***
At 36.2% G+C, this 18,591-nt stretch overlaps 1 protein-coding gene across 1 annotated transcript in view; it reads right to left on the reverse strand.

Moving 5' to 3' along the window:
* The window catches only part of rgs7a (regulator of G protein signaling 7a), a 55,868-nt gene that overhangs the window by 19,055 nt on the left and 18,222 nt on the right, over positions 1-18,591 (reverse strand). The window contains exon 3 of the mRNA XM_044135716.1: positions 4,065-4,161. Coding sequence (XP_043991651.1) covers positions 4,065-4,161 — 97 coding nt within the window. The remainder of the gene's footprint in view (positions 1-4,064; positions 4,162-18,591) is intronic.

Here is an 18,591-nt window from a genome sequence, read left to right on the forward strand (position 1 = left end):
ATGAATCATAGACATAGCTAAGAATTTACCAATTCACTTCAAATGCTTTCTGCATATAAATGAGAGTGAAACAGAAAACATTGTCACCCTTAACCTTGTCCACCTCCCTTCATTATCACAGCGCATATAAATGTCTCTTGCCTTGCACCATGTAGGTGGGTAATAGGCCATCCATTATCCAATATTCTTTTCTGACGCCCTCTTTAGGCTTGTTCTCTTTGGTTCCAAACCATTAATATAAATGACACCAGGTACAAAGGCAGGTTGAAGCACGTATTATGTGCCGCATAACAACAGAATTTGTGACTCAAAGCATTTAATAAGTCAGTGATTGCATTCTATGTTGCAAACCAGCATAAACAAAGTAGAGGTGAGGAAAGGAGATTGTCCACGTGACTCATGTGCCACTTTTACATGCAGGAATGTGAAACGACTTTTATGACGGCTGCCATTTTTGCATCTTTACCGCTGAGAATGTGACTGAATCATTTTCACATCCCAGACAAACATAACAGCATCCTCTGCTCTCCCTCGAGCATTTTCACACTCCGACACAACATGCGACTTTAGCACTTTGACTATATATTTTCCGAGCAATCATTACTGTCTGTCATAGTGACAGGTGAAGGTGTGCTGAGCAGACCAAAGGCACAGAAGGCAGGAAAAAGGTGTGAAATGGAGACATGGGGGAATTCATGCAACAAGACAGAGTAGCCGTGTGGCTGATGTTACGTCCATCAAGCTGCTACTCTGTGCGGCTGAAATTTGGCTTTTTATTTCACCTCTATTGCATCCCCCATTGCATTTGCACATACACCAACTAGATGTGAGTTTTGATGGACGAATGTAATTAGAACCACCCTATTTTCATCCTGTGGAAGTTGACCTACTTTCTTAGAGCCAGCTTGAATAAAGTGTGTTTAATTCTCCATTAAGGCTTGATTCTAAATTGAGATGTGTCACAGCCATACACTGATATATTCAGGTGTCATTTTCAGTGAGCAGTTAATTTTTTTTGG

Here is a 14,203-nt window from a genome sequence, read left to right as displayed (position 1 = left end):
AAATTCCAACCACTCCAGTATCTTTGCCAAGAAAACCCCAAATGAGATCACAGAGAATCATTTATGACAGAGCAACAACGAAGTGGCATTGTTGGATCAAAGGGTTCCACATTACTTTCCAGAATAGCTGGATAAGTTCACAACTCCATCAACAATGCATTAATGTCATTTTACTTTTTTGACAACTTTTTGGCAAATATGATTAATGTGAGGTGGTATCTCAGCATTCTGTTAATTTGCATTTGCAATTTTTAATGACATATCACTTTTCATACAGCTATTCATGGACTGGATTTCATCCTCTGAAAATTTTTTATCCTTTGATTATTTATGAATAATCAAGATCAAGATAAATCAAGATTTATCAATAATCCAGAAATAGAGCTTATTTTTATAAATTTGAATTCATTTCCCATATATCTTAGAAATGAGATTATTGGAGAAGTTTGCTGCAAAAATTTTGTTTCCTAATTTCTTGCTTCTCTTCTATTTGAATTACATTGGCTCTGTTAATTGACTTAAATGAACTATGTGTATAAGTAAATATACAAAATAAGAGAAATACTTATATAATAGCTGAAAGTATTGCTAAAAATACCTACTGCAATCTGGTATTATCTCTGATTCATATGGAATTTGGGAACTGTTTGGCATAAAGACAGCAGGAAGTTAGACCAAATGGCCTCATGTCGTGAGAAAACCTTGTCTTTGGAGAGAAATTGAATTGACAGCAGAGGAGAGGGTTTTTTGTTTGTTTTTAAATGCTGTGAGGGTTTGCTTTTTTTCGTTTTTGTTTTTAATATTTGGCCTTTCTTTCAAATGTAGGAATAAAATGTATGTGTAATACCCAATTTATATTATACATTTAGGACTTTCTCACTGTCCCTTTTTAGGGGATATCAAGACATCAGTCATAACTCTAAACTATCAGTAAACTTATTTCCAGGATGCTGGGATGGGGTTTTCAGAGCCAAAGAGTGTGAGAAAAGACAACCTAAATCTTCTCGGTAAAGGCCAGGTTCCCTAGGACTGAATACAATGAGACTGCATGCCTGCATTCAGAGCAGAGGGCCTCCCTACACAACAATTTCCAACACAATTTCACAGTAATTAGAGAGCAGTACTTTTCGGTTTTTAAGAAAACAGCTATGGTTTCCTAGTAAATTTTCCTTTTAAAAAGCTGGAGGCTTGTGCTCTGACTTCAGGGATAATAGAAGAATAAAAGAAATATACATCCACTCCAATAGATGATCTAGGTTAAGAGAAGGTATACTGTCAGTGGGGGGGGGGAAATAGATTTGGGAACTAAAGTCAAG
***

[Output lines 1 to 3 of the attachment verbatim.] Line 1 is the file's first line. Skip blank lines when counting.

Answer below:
At 36.2% G+C, this 18,591-nt stretch overlaps 1 protein-coding gene across 1 annotated transcript in view; it reads right to left on the reverse strand.

Moving 5' to 3' along the window:
* The window catches only part of rgs7a (regulator of G protein signaling 7a), a 55,868-nt gene that overhangs the window by 19,055 nt on the left and 18,222 nt on the right, over positions 1-18,591 (reverse strand). The window contains exon 3 of the mRNA XM_044135716.1: positions 4,065-4,161. Coding sequence (XP_043991651.1) covers positions 4,065-4,161 — 97 coding nt within the window. The remainder of the gene's footprint in view (positions 1-4,064; positions 4,162-18,591) is intronic.